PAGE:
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Hewlett-Packard's (HPQ) turnaround remains intact. On Thursday afternoon, the company reported Q4 results that beat analyst estimates and own previous guidance:

· First quarter non-GAAP diluted net earnings per share of $0.90, up 10% from the prior-year period, versus the previously provided outlook of $0.82 to $0.86 per share

· First quarter GAAP diluted net earnings per share of $0.74, up 17% from the prior-year period, versus the previously provided outlook of $0.60 to $0.64 per share

· First quarter net revenue of $28.2 billion, down 1% from the prior-year period and flat on a constant currency basis

· First quarter cash flow from operations of $3.0 billion, up 17% from the prior-year period

· Returned $843 million to shareholders in the form of dividends and share repurchases in the first quarter

· Improved operating company net cash position by $1.6 billion, the eighth consecutive quarterly improvement of over $1 billion

But there are two problems with the company's turnaround: The first problem is that it is uneven, concentrated in two segments, Personal Systems and Enterprise Group. Other segments and most notably Enterprise Services and Software continued to decline:

  • Personal Systems revenue was up 4% year over year with a 3.3% operating margin. Commercial revenue increased 8% and Consumer revenue declined 3%. Total units were up 6% with Desktops units down 3% and Notebooks units up 5%.
  • Printing revenue was down 2% year over year with a 16.8% operating margin. Total hardware units were up 5% with Commercial hardware units up 6% and Consumer hardware units up 4%. Supplies revenue was down 3%.
  • Enterprise Group revenue was up 1% year over year with a 14.4% operating margin. Industry Standard Servers revenue was up 6%, Storage revenue was flat, Business Critical Systems revenue was down 25%, Networking revenue was up 4% and Technology Services revenue was down 4%.
  • Enterprise Services revenue was down 7% year over year with a 1% operating margin. Application and Business Services revenue was down 4%, and Infrastructure Technology Outsourcing revenue declined 9%.
  • Software revenue was down 4% year over year with a 15.8% operating margin. Support revenue was down 2%, license revenue was down 6%, professional services revenue was down 12% and software-as-a-service (SaaS) revenue was up 6%.
  • HP Financial Services revenue was down 9% year over year with a 6% decrease in net portfolio assets and an 18% increase in financing volume. The business delivered an operating margin of 11.6%.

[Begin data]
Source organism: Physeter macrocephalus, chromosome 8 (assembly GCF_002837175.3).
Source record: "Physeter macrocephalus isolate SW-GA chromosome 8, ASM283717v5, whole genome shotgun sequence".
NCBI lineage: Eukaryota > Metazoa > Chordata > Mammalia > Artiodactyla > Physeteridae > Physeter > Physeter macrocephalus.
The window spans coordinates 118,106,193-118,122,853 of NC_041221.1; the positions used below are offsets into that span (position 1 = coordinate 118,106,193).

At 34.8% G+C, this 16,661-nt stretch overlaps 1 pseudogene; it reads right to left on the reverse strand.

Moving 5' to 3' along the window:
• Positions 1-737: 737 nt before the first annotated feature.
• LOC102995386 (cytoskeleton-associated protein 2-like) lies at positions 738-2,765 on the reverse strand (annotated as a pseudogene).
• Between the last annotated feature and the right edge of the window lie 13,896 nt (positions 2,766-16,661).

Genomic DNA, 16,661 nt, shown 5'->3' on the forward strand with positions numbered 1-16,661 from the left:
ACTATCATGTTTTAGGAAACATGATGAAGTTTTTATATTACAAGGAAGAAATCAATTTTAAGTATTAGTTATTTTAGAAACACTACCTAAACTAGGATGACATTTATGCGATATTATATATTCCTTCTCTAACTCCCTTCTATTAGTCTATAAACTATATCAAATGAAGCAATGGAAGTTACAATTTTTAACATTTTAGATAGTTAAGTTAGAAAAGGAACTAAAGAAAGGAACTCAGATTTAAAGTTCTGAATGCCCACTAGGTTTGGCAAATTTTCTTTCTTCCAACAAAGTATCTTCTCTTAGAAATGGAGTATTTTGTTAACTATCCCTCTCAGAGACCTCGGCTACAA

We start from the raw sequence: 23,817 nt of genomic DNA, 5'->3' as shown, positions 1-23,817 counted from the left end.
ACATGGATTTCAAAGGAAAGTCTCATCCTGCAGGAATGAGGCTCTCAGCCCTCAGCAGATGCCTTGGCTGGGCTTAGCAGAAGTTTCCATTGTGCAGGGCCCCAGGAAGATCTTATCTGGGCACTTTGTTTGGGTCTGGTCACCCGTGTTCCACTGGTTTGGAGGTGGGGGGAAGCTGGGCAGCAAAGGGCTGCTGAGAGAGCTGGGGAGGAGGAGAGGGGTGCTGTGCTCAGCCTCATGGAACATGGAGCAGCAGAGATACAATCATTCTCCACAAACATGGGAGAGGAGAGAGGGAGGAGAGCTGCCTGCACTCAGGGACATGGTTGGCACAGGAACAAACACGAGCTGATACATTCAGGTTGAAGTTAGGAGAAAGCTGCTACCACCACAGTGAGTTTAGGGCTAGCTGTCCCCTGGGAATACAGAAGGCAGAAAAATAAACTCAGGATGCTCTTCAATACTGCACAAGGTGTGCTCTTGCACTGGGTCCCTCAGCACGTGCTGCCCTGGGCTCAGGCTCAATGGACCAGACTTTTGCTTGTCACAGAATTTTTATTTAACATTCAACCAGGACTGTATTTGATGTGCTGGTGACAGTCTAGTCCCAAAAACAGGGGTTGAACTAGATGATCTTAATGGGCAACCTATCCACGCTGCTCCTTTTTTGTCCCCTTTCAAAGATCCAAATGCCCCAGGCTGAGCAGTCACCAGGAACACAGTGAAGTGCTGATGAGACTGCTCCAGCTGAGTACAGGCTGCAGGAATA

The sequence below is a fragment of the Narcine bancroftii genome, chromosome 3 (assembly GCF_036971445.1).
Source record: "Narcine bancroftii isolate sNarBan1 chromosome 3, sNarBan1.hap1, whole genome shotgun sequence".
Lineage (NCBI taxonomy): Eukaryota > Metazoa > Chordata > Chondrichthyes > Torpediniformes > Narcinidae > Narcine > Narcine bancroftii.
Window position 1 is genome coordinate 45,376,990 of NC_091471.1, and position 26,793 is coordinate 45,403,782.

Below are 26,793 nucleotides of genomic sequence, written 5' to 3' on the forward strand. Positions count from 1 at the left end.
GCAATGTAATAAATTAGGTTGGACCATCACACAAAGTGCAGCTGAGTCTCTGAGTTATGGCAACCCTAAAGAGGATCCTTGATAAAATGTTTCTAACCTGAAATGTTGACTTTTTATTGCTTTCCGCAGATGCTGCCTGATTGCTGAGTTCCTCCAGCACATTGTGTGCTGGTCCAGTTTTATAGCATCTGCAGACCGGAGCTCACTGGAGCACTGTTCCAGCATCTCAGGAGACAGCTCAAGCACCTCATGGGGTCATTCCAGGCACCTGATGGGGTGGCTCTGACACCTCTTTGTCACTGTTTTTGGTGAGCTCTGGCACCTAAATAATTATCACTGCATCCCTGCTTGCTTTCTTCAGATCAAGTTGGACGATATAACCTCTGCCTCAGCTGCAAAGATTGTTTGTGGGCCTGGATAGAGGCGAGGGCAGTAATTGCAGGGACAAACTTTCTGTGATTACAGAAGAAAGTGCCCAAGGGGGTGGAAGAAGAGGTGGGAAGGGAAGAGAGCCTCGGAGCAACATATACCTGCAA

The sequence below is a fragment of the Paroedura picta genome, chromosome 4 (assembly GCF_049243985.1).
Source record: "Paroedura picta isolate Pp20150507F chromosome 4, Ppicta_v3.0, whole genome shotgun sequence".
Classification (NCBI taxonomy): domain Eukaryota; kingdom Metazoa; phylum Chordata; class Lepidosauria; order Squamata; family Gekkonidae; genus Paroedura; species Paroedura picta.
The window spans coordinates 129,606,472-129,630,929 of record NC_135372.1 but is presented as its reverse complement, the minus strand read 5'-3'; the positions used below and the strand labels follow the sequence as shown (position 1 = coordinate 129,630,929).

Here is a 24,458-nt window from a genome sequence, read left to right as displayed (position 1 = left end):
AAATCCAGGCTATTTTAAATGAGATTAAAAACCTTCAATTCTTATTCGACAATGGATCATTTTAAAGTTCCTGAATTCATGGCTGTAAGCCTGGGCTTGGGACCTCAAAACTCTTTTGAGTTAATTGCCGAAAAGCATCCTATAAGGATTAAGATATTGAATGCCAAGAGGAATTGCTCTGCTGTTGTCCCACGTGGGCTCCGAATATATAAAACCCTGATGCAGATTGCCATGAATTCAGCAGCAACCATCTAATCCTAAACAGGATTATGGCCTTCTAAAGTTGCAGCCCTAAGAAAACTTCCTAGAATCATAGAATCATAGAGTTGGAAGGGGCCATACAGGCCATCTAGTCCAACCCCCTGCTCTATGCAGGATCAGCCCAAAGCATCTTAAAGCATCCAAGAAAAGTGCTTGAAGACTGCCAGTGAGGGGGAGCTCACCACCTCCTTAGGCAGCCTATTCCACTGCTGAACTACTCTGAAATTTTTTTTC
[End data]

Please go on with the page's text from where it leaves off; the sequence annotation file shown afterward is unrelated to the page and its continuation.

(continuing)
• Corporate Investments revenue increased due to the sale of a portfolio of mobile computing intellectual property.

The second problem is a decline in operating margins, suggesting that the company continues to compete on prices rather on innovation, an unsustainable strategy. Hewlett-Packard's margins remain less than half of that of IBM (see tables).

Key Statistics as of February 21, 2014

Company

Forward PE

Operating Margins (TTM)

Qtrly Revenue Growth (yoy)

Qtrly Earnings Growth (yoy)

Hewlett-Packard

7.94

7.1%

-2.8%

--

IBM

9.31

19.65

-5.5

6%

Source: Yahoo.Finance.com

Key Statistics as of February 21, 2013

Company

Forward PE

Operating Margins

Qtrly Revenue Growth (yoy)

Qtrly Earnings Growth (yoy)

Hewlett-Packard

4.90

7.95%

-6.7%

--

IBM

10.74

20.59

-.60

6.20

Source: Yahoo.Finance.com

Hewlett-Packard has been hurt by a number of strategic mistakes that wasted the company's resources and talent. In 2001, Hewlett-Packard made the first strategic mistake, the purchase of Compaq Computer that was supposed to provide the company with the scale advantage in the PC market to compete effectively against Dell (DELL), International Business Machines (IBM) and all sorts of emerging Asian competitors. The problem, however, is that the PC market was already saturated and ravaged by price wars, as the PC was turning into a "commodity." Besides, Compaq Computer itself didn't have an internal innovation system, but it relied on external acquisitions to expand its product portfolio (buying up Tandem Computer, and Digital Equipment Corporation).

In April 2010, Hewlett-Packard made the second strategic mistake, the purchase of near-bankrupt Palm that was supposed to help the company enter the fast growing market for mobile devices that began to replace PCs. The problem, however, was that Hewlett-Packard was a follower rather than a leader in this market, going against Apple that enjoyed the first-mover advantage in this market.

Two years ago, Hewlett-Packard made the third mistake, announcing the acquisition of enterprise software maker Autonomy (at a hefty price of $10.3 billion), as this move will pit the company against three major competitors, Salesforce.com (CRM), Oracle (ORCL), and IBM.

What does it mean for investors? Is it time to buy or sell?

It depends on the investment horizon of individual investors. Short-term oriented investors may want to take profits at this point, as the stock had a big run-up from its lows. Long-term investors may want to wait and see whether Hewlett-Packard solves these three strategic problems returning to its innovation trait.

Source: 2 Problems With Hewlett-Packard's Turnaround